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On The Seven Mile Bridge


by: Mary Beth Ellis
Jimmy Buffett built an empire on a single four-minute song. After his breakthrough “Margartiaville” became a hit in 1977, he sustained a concert-laden career which has since expanded into hotels, blenders, candle scents, key lime pie filling, and even a senior citizen’s village in Florida. Everyone, it seems, wants to buy into a lifestyle of swinging on a hammock between two palm trees, frozen drink in hand. The song’s origin and Buffett’s own career, however, are the result of anything but relaxation. Already a shrewd businessman as a journeyman singer, Buffett began writing the song in Texas and halted it mid-lyric to drive to Key West, FL, best known as the southernmost point of the United States. As Buffett neared the island, however, he was stuck in traffic. An accident on the Seven Mile Bridge, the only to and from the mainland by vehicle, prevented anyone from moving. With the Gulf of Mexico to his right and the Atlantic Ocean to his left, Jimmy Buffett was trapped in his truck. With nowhere to go, Buffett might have taken a nap. He might have stared into the water or tried to chat up some of the ladies trapped in line around him. But instead, Buffett fished out his notes and his pencil and started completing verses. By the time the jam cleared, he had in his hands the rest of an astonishingly successful career. What if he had taken that nap instead? Lent can seem a fallow time, with the ordinary Mass omitting certain elements, catechumens counting down the final days until they join as at the Lord’s table, and chocolate-starved, fasting parishioners working their way through penance. But this is not merely a time of waiting and holding. It’s fertile soil—a time underground, perhaps, but one that might be spent in generation, in bringing the essential nutrients of faith into our souls. Don’t allow the outward somberness of Lent blot out the view of the empty tomb which await us. We can mark this time staring out the window, or we can create.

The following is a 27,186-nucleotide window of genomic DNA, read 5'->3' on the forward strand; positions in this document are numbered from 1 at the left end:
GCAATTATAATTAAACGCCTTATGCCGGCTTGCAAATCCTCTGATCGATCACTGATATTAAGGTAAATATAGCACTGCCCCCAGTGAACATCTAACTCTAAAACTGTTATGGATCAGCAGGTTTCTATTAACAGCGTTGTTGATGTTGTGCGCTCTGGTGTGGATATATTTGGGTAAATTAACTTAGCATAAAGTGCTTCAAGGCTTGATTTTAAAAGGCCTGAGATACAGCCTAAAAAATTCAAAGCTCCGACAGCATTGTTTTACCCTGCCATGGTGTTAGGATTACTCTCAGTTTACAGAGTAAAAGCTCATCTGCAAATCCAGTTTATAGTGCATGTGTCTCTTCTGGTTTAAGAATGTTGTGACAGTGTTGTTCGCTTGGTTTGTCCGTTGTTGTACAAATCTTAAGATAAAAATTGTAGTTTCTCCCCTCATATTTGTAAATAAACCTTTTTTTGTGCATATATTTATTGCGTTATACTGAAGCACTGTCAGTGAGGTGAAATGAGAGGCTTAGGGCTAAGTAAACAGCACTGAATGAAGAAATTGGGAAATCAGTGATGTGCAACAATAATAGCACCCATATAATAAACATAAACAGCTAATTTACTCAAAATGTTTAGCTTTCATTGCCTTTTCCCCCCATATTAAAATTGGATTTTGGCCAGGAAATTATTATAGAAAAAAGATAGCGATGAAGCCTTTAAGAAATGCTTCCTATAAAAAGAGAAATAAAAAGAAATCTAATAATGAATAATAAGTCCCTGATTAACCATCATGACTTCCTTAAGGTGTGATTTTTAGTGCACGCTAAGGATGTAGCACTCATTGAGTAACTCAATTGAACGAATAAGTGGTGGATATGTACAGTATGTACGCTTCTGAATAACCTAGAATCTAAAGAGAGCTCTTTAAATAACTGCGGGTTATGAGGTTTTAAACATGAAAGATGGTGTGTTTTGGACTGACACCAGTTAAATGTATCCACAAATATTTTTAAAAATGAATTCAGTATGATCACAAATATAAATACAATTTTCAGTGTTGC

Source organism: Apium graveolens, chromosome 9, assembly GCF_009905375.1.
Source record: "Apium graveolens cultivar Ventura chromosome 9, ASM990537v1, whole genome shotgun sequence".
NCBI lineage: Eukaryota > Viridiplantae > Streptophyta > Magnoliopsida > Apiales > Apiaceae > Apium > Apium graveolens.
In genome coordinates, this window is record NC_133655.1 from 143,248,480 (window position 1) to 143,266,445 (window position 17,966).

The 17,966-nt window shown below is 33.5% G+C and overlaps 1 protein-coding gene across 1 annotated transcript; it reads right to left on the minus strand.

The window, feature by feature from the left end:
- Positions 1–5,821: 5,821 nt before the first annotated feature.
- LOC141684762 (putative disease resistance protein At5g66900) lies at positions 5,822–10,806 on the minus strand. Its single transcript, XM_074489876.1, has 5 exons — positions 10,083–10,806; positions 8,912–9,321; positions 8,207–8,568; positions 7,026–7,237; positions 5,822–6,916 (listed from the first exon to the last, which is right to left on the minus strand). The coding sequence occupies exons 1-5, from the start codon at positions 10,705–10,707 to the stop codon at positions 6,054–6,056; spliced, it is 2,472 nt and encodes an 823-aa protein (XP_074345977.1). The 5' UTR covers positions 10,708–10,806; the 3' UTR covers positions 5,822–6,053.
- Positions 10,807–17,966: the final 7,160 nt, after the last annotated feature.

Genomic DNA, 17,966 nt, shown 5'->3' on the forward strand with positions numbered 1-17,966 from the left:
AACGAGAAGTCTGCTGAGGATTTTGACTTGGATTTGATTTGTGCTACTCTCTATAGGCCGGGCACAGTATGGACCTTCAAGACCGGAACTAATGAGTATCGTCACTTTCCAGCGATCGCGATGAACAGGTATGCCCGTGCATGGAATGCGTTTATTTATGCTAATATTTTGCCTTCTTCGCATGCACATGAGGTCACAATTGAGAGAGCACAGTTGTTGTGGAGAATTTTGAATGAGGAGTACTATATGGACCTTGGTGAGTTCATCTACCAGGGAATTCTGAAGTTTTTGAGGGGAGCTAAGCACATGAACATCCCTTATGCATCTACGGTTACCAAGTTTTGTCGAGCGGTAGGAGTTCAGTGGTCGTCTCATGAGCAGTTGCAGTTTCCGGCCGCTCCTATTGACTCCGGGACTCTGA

Photo:  Wikipedia Commons, Phil Hollman from London, UK (Road to Nowhere) Wikimedia Commons
Proud aunt and godmother Mary Beth Ellis is a freelance writer and college instructor.